Theme Park Tips when Traveling with Autism

This month’s ‘Ask Margalit’ question comes all the way from  South Africa via e-mail.The writer, a mom who would like to visit the US theme parks with her child on the autism spectrum, is asking for tips on how to accomodate her son with his sensory challenges.

 

Hi Margalit,
My name is Marietjie, and I’m from Bloemfontein in South Africa.
My 11 year old son has autism and loves all sorts of sensory experiences even though he communicates with sounds, not words. We won a prize to visit Walt Disney World  and we are so excited. As we have never been to anything like this before, it will be entirely new.
Do you have any suggestions and advice for us?
Thanks so much.

Dear Marietjie
Congratulations!!!
What a wonderful opportunity for you and your son.
Theme parks are one of the places my son loves to go to, and we have traveled to quite a few as a family. In fact, we attend the yearly Travelingmom retreat at WDW every April.
Since each visit and theme park present a learning experience. I am happy to share the following tips with you.

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Safety First

One of the most important things in my opinion is safety and security so my tips will reflect this.
When my son was younger, I was concerned that he might get lost so I made sure he was dressed in bright and bold colors making him stand out. I took pictures of him each morning in his clothes for the day so that we would be able to display a recent photo for recognition, in the event that we became separated.

You mentioned that your son doesn’t use words; I would recommend using a temporary tattoo with his information and maybe a picture App like TalkRocketGo for cell phones that help users ask for directions.
On the same note, there are GPS apps like Life360 that can pinpoint your child’s whereabouts.

Even now that our children are older, as soon as we get to the park we still arrange a meeting place in the event that someone gets lost or there is any other emergency. We all take a picture of the meeting point so we have it on our phones.

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Clothing is the next ‘big’ problem

The next issue for me is practical and weather-related– clothing.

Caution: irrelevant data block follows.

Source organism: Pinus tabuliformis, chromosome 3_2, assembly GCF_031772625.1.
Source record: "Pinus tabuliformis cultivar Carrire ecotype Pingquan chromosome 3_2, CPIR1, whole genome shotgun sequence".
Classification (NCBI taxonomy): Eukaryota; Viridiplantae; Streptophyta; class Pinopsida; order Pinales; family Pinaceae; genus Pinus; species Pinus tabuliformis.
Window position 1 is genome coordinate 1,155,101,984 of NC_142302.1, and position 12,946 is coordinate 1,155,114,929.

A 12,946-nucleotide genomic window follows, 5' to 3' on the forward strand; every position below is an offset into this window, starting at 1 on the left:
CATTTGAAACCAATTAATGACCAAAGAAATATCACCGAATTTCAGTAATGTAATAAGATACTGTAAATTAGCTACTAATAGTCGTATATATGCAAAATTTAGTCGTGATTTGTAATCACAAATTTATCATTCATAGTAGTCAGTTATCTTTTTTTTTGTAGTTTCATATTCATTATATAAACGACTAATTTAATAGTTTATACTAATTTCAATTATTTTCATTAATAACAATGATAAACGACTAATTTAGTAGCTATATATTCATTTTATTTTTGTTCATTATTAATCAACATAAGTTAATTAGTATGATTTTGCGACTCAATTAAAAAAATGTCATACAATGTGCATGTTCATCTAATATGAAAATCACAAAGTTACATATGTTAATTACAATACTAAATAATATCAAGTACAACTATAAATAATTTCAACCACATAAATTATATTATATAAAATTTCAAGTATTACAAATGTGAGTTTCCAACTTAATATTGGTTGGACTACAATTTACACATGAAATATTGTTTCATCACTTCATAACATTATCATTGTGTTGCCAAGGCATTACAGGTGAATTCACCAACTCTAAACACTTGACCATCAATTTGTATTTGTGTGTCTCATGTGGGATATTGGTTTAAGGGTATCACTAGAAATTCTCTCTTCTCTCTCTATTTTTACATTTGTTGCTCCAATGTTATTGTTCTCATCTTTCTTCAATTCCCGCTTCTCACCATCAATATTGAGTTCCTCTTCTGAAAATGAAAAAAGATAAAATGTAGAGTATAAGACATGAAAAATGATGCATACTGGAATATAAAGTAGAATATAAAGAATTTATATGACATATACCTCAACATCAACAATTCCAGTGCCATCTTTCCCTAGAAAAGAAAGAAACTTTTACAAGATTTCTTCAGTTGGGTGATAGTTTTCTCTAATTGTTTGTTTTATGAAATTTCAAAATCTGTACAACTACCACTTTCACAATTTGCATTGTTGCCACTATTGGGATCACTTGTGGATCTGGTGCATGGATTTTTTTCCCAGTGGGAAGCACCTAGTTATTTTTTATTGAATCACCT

I always avoided loose-fitting and baggy clothing, accessories like scarves, hats and gloves and things with strings; anything that could get caught or fall or make him trip.
You didn’t say what time of the year you will be traveling and which theme park but if your son has sensory issues like mine does, bring your chosen brand of insect repellant and sunscreen and a set of extra clothes to change into if he gets wet.
I also recommend closed shoes , not flip flops as some rides have a moving platform to entering and exit from.

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Map your trip out!

I always did as much research as possible about the park that we would be visiting to educate myself to prepare my son. He always felt more secure knowing about each of the rides and knowing what to expect meant that there was less chance of being overwhelmed and having a meltdown.
Make sure you make note of bathroom locations  (bring duct tape to cover the automatic sensor if he is scared of automatic toilets) and quiet spots to take refuge in if the ‘going gets tough.’
I always say that being proactive is so important.
I have done my best to make my son be part of his own safety and security by teaching him about the different security features on the rides.
Seatbelts of course are extremely important. They should be kept ON the whole duration of the ride.
I had to remind my son to not stick his hands and feet out of the ride and not to touch anything.
He also needed to be told to be polite and not kick the seats in front of him.
It’s important to heed the rules of the park and know that you can rely on the staff’s guidance because they are there to help.

So, these are my tips in a nutshell.
Of course you are more than welcome to go through the website posts and find so many other tips that I have shared throughout the years.

I hope you have a fantastic and fun visit!

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